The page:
The Ups and Downs of Long-Term Care Insurance - dummies

The Ups and Downs of Long-Term Care Insurance

By Carol Levine

Copyright © 2014 AARP. All rights reserved.

Long-term care insurance is a product that seemed to fill a big gap in paying for long-term care. Yet only about 7 to 9 million Americans have purchased these policies, and this coverage pays for only about 12 percent of the nation’s long-term care costs. But for those who are receiving benefits, it is clearly an important asset.

To make a decision about whether long-term care insurance is right for you, you have a number of points to consider. First, here is a quick definition of long-term care insurance:

a policy you purchase when you’re healthy and at an age when you can afford the premiums, with the expectation that when you reach the stage of life when you need assistance at home or in a nursing home, the benefits will be available to help pay for the types of care you need.

This is the promise, and indeed it is fulfilled for some people, so it’s a good idea to consider long-term care insurance to see if it fits your situation (as best you can predict it).

Medicare and private insurance don’t cover all older persons’ needs, and long-term care insurance was created to help fill that gap. As a start, here are the most significant items that Medicare Parts A and B and private insurance do not cover:

  • Nursing-home care (except for short-term rehabilitation stays). In 2013, the median annual rate for a private nursing home room was $83,950, according to the Genworth Cost of Care Survey.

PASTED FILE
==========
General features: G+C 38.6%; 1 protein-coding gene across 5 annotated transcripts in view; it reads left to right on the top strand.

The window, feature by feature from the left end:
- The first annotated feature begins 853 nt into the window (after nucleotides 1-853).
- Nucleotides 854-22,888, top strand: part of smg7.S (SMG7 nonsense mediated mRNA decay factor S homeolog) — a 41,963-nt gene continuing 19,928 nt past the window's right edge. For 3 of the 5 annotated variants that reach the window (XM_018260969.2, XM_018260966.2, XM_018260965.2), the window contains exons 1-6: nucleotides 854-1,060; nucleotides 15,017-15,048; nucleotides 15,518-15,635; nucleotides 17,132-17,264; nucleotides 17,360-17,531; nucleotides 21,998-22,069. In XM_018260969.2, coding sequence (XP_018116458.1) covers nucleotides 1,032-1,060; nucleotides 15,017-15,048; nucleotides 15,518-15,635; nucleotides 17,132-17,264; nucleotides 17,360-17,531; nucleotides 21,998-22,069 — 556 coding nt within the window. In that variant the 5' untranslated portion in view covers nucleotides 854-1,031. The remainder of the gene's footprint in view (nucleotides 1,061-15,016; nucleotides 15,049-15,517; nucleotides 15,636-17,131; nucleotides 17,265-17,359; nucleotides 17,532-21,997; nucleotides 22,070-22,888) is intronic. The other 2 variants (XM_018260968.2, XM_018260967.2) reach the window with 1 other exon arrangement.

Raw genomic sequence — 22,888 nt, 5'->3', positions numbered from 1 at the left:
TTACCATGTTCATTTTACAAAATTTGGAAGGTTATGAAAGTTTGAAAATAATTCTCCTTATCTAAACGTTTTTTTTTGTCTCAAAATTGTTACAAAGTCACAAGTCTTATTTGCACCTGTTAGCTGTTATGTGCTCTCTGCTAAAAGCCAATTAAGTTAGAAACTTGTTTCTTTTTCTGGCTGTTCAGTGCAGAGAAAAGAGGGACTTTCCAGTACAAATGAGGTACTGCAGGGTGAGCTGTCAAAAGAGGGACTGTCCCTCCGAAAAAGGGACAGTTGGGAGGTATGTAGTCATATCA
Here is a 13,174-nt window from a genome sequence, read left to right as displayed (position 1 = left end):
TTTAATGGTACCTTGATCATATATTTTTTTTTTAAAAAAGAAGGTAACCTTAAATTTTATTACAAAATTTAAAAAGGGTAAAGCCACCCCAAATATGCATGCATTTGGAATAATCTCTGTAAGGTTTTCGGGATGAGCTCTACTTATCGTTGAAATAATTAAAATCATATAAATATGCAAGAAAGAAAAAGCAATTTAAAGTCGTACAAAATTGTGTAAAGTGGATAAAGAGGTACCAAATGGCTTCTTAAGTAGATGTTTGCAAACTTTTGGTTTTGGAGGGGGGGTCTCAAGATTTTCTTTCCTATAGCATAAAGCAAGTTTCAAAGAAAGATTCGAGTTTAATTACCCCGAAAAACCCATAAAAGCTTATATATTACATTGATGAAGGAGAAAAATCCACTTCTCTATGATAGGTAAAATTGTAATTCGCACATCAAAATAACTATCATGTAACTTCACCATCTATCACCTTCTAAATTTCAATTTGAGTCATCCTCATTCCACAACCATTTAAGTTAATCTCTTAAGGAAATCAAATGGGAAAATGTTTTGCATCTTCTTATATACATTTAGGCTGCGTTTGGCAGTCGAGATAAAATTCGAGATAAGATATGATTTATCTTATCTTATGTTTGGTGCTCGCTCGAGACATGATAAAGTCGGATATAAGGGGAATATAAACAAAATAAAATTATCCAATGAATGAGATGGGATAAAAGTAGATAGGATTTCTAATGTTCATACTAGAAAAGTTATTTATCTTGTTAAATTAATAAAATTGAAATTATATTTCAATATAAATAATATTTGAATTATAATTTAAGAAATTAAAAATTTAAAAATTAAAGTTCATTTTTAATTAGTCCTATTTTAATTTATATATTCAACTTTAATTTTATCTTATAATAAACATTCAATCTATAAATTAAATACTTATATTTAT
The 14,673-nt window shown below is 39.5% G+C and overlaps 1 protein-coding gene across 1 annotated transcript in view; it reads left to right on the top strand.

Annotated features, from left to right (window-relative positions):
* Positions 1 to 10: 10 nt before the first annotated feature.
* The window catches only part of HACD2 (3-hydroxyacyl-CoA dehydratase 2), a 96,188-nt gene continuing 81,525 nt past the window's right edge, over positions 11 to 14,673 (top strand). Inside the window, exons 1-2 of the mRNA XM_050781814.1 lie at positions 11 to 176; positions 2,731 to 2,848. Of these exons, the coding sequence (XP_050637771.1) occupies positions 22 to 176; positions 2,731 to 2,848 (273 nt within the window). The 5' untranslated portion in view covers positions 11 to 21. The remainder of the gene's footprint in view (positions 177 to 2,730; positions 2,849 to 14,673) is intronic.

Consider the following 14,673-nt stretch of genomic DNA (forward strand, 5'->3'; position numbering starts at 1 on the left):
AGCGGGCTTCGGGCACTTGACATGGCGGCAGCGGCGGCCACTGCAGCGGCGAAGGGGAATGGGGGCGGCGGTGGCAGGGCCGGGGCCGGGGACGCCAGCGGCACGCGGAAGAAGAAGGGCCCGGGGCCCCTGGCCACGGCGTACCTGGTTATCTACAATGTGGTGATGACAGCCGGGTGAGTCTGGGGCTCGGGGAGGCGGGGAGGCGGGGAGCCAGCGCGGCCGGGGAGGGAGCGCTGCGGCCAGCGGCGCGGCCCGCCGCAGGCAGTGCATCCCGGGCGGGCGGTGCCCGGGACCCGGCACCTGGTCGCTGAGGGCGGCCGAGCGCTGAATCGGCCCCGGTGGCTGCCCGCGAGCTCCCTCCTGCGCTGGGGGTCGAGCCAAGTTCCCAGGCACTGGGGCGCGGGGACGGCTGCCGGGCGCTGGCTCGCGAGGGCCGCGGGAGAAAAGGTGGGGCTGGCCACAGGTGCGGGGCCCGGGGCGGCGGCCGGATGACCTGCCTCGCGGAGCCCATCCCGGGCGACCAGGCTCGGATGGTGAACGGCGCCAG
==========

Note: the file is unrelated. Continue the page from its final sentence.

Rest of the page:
• Assisted-living facilities. The median cost is $41,400 year, but costs vary depending on location and services provided.

  • Adult daycare. Non-24-hour care has a median daily rate of $65.

  • Home healthcare aides (except in limited, short-term circumstances). The private pay median rate charged by a licensed home healthcare agency is $19 an hour.

  • Customized durable medical equipment. This cost can range from a few hundred dollars to many thousands.

  • Disposable supplies (with a few exceptions).

  • Deductibles, coinsurance, and copayments.

  • Some prescription drug costs. Medicare Part D covers these costs but with a doughnut hole that requires you to pay until you reach the designated cap (see Chapter 10).

  • Home or vehicle modifications.

  • Special foods.

Depending on the policy, long-term care insurance will help fill some but not all these gaps. For example, nursing-home care and home healthcare aides are generally included, but home and vehicle modifications are not.

Of course, these costs vary across the country, but wherever you live, they add up quickly and are not going to get cheaper. If you need these items or services for years, they can overwhelm a family budget. A recent study of out-of-pocket spending in the last five years of life found an average of $38,688 for individuals and $54,412 for couples in which one spouse dies.

Spending on healthcare exceeded baseline total household assets for a quarter of the subjects and surpassed non-housing assets for 43 percent. Alzheimer’s disease was the most costly — $66,155 — while gastrointestinal disease cost $31,069.

In calculating your need for additional coverage for the costs of long-term care, consider all your assets: savings, IRAs, pensions, 401(k) plans, Social Security income, and other resources. If you are still working, make sure you’re contributing the maximum amounts allowable. You may find that you have more financial resources to draw on than you realized.

You need to consider the following three general questions in determining if long-term care insurance is right for you:

  • Should I buy long-term care insurance?

  • Should I continue to pay the increased premiums on my existing policy?

  • How can I ensure that the benefits I expect to receive are delivered?